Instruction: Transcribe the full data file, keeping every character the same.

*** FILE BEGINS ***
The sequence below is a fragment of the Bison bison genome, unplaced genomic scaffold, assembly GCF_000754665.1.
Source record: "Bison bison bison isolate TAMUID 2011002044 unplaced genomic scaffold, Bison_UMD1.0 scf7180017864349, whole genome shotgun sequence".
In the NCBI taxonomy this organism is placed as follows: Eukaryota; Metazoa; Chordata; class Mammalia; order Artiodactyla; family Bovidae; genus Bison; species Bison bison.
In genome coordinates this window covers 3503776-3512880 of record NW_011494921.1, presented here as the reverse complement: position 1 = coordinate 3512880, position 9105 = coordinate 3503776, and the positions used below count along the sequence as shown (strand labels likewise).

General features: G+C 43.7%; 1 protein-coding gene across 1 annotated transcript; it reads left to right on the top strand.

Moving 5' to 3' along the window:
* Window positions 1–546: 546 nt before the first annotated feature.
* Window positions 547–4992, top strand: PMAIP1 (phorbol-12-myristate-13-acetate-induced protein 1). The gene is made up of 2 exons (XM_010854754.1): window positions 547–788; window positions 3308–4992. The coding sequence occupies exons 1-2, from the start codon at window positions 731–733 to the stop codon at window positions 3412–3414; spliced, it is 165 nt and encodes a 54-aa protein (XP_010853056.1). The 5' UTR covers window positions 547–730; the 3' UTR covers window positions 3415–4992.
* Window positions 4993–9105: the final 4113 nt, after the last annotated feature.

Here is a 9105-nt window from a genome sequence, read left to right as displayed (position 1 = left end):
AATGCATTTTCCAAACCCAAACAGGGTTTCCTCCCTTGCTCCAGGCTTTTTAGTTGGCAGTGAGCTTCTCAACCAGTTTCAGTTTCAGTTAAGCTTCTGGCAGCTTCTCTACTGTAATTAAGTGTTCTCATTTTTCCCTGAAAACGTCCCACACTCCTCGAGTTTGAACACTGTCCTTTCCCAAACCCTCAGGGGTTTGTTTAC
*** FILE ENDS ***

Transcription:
The sequence below is a fragment of the Bison bison genome, unplaced genomic scaffold, assembly GCF_000754665.1.
Source record: "Bison bison bison isolate TAMUID 2011002044 unplaced genomic scaffold, Bison_UMD1.0 scf7180017864349, whole genome shotgun sequence".
In the NCBI taxonomy this organism is placed as follows: Eukaryota; Metazoa; Chordata; class Mammalia; order Artiodactyla; family Bovidae; genus Bison; species Bison bison.
In genome coordinates this window covers 3503776-3512880 of record NW_011494921.1, presented here as the reverse complement: position 1 = coordinate 3512880, position 9105 = coordinate 3503776, and the positions used below count along the sequence as shown (strand labels likewise).

General features: G+C 43.7%; 1 protein-coding gene across 1 annotated transcript; it reads left to right on the top strand.

Moving 5' to 3' along the window:
* Window positions 1–546: 546 nt before the first annotated feature.
* Window positions 547–4992, top strand: PMAIP1 (phorbol-12-myristate-13-acetate-induced protein 1). The gene is made up of 2 exons (XM_010854754.1): window positions 547–788; window positions 3308–4992. The coding sequence occupies exons 1-2, from the start codon at window positions 731–733 to the stop codon at window positions 3412–3414; spliced, it is 165 nt and encodes a 54-aa protein (XP_010853056.1). The 5' UTR covers window positions 547–730; the 3' UTR covers window positions 3415–4992.
* Window positions 4993–9105: the final 4113 nt, after the last annotated feature.

Here is a 9105-nt window from a genome sequence, read left to right as displayed (position 1 = left end):
AATGCATTTTCCAAACCCAAACAGGGTTTCCTCCCTTGCTCCAGGCTTTTTAGTTGGCAGTGAGCTTCTCAACCAGTTTCAGTTTCAGTTAAGCTTCTGGCAGCTTCTCTACTGTAATTAAGTGTTCTCATTTTTCCCTGAAAACGTCCCACACTCCTCGAGTTTGAACACTGTCCTTTCCCAAACCCTCAGGGGTTTGTTTAC